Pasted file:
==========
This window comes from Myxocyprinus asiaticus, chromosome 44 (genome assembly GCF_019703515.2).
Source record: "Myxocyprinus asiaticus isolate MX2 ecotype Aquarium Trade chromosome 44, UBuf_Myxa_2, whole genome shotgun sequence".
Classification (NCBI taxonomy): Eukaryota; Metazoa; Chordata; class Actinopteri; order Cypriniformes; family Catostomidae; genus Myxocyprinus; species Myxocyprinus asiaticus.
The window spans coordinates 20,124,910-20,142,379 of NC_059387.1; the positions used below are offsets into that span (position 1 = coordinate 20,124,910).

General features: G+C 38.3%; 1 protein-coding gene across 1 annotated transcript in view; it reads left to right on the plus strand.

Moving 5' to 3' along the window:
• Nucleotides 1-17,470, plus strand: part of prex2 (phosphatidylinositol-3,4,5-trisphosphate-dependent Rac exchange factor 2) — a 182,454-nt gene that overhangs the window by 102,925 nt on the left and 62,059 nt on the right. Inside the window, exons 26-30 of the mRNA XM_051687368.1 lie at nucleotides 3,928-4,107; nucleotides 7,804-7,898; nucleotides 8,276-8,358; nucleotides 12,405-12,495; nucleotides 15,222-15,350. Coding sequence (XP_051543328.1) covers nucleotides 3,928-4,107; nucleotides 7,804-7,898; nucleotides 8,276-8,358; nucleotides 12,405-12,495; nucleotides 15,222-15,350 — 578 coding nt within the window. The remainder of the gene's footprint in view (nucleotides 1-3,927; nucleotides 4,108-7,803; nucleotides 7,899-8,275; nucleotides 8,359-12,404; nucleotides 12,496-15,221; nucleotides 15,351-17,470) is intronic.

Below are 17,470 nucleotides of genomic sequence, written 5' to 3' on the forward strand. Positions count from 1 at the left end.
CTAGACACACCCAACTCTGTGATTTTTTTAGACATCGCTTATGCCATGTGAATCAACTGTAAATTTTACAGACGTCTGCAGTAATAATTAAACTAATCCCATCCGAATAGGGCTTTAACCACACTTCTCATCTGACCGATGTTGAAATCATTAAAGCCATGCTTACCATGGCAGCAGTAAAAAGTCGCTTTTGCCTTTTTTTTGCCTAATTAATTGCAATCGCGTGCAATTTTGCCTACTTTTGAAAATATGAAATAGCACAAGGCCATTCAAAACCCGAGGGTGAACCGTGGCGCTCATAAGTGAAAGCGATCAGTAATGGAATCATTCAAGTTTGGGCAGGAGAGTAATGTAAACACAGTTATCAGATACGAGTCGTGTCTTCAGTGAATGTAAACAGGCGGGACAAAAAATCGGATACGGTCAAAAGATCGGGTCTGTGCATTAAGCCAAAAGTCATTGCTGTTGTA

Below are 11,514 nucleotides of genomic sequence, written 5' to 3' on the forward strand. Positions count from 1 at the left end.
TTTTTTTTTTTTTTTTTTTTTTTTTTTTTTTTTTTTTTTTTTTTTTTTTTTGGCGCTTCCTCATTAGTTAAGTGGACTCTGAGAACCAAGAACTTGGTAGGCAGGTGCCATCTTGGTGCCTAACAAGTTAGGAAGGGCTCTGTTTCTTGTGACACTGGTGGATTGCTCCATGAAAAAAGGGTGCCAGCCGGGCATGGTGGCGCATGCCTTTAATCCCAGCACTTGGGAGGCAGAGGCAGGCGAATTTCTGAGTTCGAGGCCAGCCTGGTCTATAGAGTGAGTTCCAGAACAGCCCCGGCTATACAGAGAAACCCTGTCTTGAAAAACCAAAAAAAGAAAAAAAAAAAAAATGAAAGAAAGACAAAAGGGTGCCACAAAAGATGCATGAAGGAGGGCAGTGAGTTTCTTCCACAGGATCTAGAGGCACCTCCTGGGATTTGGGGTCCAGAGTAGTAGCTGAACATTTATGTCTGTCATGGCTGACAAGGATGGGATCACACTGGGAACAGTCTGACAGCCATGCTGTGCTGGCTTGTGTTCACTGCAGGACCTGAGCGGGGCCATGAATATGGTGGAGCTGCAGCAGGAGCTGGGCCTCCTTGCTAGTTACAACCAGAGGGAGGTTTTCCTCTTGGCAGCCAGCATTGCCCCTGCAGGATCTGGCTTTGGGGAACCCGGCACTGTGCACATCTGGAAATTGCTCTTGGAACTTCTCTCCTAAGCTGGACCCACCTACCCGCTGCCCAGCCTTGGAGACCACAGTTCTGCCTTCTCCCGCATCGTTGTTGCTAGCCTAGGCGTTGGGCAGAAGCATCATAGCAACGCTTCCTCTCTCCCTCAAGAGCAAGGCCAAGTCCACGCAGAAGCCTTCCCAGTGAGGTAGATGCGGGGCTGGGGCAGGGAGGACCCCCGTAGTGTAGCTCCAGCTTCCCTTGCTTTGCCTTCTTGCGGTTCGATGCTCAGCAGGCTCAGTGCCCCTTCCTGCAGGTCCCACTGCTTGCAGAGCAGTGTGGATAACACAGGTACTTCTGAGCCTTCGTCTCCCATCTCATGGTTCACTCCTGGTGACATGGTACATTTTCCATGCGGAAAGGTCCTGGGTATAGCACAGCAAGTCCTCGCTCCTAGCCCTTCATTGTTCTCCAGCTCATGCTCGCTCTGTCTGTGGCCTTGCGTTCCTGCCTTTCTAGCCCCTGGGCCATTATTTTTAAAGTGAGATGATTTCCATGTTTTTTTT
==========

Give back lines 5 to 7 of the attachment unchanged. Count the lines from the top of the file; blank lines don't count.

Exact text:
General features: G+C 38.3%; 1 protein-coding gene across 1 annotated transcript in view; it reads left to right on the plus strand.

Moving 5' to 3' along the window:
• Nucleotides 1-17,470, plus strand: part of prex2 (phosphatidylinositol-3,4,5-trisphosphate-dependent Rac exchange factor 2) — a 182,454-nt gene that overhangs the window by 102,925 nt on the left and 62,059 nt on the right. Inside the window, exons 26-30 of the mRNA XM_051687368.1 lie at nucleotides 3,928-4,107; nucleotides 7,804-7,898; nucleotides 8,276-8,358; nucleotides 12,405-12,495; nucleotides 15,222-15,350. Coding sequence (XP_051543328.1) covers nucleotides 3,928-4,107; nucleotides 7,804-7,898; nucleotides 8,276-8,358; nucleotides 12,405-12,495; nucleotides 15,222-15,350 — 578 coding nt within the window. The remainder of the gene's footprint in view (nucleotides 1-3,927; nucleotides 4,108-7,803; nucleotides 7,899-8,275; nucleotides 8,359-12,404; nucleotides 12,496-15,221; nucleotides 15,351-17,470) is intronic.